Carl, as the illustrator of Jackson Saves an Owl, you decided to open up the story with an illustration of Jackson in his bean bag, pretty much as he is in real life. What was behind that decision?

Carl Osborne: Well, I have known Darren for years and I know Jackson and I just didn’t feel I could ignore the reality, to be honest. It sounds stupid when I say it, but I don’t think there’s always enough reality in children’s books. Many, many kids grow up in tough lives and books are a way to help with that. They are a way to say, you are not alone. Look at this little boy or girl and look how well they do. Roald Dhal did it well, not reality, or course, but more than once he killed off the parents on the first page.

That first illustration of Jackson sitting in his bean bag is quite sombre, which goes against the grain of what you expect from the opening page of a children’s book. Was that intentional?

Carl: I’m not sure it was intentional to be sombre, necessarily, but it was intentional to be very authentic and true about the real Jackson and how he spends his days. The book doesn’t dwell on Jackson’s situation, in an instant the book is just magical positivity, and I can call it that because I’m talking about Darren’s words and not my illustrations. But it also doesn’t brush Jackson’s reality under the carpet either, which is really important. I think more children’s books should focus on our differences in order to better prepare our children going forward.

How was it illustrating a real boy, did Jackson’s family have a lot of feedback?

Carl: There was a little bit of pressure, to be honest, but I presented Darren and his wife with a few different versions of how Jackson Superhero could look, and they took bits from this one and that one. But they helped with all kinds of things that I didn’t know about, choosing colours based on Jackson’s favourite teddy bear, also his hair. I needed some pointers on his hair style.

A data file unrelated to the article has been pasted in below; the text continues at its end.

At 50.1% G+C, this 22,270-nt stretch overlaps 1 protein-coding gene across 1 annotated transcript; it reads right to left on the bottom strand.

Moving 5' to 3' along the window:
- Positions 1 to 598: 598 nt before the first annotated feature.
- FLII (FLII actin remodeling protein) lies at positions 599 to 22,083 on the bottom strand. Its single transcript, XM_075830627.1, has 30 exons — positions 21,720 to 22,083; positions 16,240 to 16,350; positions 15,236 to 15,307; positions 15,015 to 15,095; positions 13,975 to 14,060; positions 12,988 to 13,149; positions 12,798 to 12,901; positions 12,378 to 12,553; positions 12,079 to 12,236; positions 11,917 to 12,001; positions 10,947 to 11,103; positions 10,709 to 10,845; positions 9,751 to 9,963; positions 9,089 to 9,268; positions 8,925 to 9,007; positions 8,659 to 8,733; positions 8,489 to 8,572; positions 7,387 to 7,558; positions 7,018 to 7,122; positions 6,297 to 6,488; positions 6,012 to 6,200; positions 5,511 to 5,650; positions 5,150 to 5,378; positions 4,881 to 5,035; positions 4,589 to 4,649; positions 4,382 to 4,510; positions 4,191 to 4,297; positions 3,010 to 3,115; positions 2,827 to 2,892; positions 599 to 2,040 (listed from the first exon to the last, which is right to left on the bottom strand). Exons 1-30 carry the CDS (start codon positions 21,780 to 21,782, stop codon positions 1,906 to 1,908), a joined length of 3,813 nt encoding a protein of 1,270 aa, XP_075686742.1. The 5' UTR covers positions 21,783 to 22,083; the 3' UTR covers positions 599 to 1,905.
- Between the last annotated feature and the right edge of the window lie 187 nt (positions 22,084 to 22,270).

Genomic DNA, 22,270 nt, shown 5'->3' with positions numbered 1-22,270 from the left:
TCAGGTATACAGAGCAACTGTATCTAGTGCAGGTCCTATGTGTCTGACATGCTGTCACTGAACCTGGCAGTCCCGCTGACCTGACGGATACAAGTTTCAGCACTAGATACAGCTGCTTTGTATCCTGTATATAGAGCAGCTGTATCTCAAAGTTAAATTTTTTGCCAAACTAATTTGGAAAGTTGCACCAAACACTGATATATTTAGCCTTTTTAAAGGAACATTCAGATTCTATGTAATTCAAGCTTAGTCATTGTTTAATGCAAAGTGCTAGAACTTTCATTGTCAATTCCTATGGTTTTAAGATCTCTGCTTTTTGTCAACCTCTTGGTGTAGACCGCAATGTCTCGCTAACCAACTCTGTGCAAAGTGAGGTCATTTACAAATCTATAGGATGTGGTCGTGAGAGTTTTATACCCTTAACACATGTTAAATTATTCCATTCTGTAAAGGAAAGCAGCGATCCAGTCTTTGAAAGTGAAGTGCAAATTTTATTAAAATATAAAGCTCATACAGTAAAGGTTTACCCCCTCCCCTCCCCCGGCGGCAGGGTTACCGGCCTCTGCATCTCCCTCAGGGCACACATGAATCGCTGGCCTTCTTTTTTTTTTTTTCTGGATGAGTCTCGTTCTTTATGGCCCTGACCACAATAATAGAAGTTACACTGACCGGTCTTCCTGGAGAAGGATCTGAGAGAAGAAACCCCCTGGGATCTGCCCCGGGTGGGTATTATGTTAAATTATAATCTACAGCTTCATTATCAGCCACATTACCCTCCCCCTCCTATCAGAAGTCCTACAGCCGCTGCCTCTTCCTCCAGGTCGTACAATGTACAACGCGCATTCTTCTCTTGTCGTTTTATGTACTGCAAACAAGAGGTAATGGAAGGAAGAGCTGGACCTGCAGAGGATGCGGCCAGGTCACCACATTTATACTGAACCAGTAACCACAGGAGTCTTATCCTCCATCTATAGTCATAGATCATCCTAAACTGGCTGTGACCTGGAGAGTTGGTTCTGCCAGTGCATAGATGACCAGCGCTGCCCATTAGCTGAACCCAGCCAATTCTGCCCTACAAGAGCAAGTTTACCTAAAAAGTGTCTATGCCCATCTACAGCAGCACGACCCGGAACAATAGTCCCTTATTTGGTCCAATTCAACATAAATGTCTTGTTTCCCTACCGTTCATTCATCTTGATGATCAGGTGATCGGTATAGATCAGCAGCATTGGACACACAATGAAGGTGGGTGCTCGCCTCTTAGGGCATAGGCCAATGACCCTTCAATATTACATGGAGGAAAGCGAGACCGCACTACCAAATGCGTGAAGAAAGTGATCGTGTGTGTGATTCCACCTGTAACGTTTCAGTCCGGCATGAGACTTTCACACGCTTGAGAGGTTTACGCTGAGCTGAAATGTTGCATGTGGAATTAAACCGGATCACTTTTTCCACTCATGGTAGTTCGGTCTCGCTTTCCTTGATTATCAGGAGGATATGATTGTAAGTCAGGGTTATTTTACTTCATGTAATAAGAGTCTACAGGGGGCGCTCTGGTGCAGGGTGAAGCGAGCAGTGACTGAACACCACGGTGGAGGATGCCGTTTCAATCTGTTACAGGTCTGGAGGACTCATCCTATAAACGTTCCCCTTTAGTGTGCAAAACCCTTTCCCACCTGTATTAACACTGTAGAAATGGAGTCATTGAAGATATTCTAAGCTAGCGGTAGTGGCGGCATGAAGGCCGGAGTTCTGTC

What are your dreams for the Jackson Superhero stories?

Darren: Well, we’re starting small and realistic. This first book is really about raising funds for medical equipment to help us better care for Jackson at home, so we don’t have to go back and forth to Great Ormand street every time we have a challenge. The publisher has been kind enough to give all the profits from the book to that. But just as I wanted Jackson to dream, of course we would love to see it as a series with more and more of the stories coming out. We are already working on the second book, but I really hope it doesn’t stop there.

We would like to thank Darren and Carl for answering our questions and wish them every success for Jackson Superhero. A truly inspiring book from a father, who is trying to make life better for his son. This interview moved me to tears and I hope motivates others to be the best they can be and support a good cause.

Jackson Saves an Owl, written by Darren Garwood, illustrated by Carl Osborne and published by Untold Books.

Flynn’s Window by Yeliz Hakki

What do you see when you look out the window?
I can see birds on a bird feeder in front of an old, dilapidated fence. But what if instead of a fence, I could see a glorious castle and instead of birds brave knights?
What if the view of the window changed every time you looked out of it? What would you see?

Flynn’s Window is a book about imagination. A lovely rhyming book about Flynn, the cat, who sits in his favourite spot by the window, and we get to learn about the weird and wonderful things he observes.

The illustrations beautifully support the rhymes. They are mainly black and white with a bright background colour that makes the images stand out more.

Definitely worth a read. My class of 6 year olds have loved this book ‘because it is funny’. We have used this book as a starting point for storytelling. Getting the children to talk about what they can see and what happens in their window.

Written and illustrated by Yeliz Hakki and published by Old King Cole Publishing.

 

 

 

The Giant Jumperee by Julia Donaldson

The author of The Gruffalo, Julia Donaldson, and the illustrator of We’re Going on a Bear Hunt , Helen Oxenbury, have teamed up to create this wonderful picture book.

Rabbit was hopping home on day when he heard a loud voice coming from inside his burrow. ‘I’m the Giant Jumperee and I’m as scary as can be!’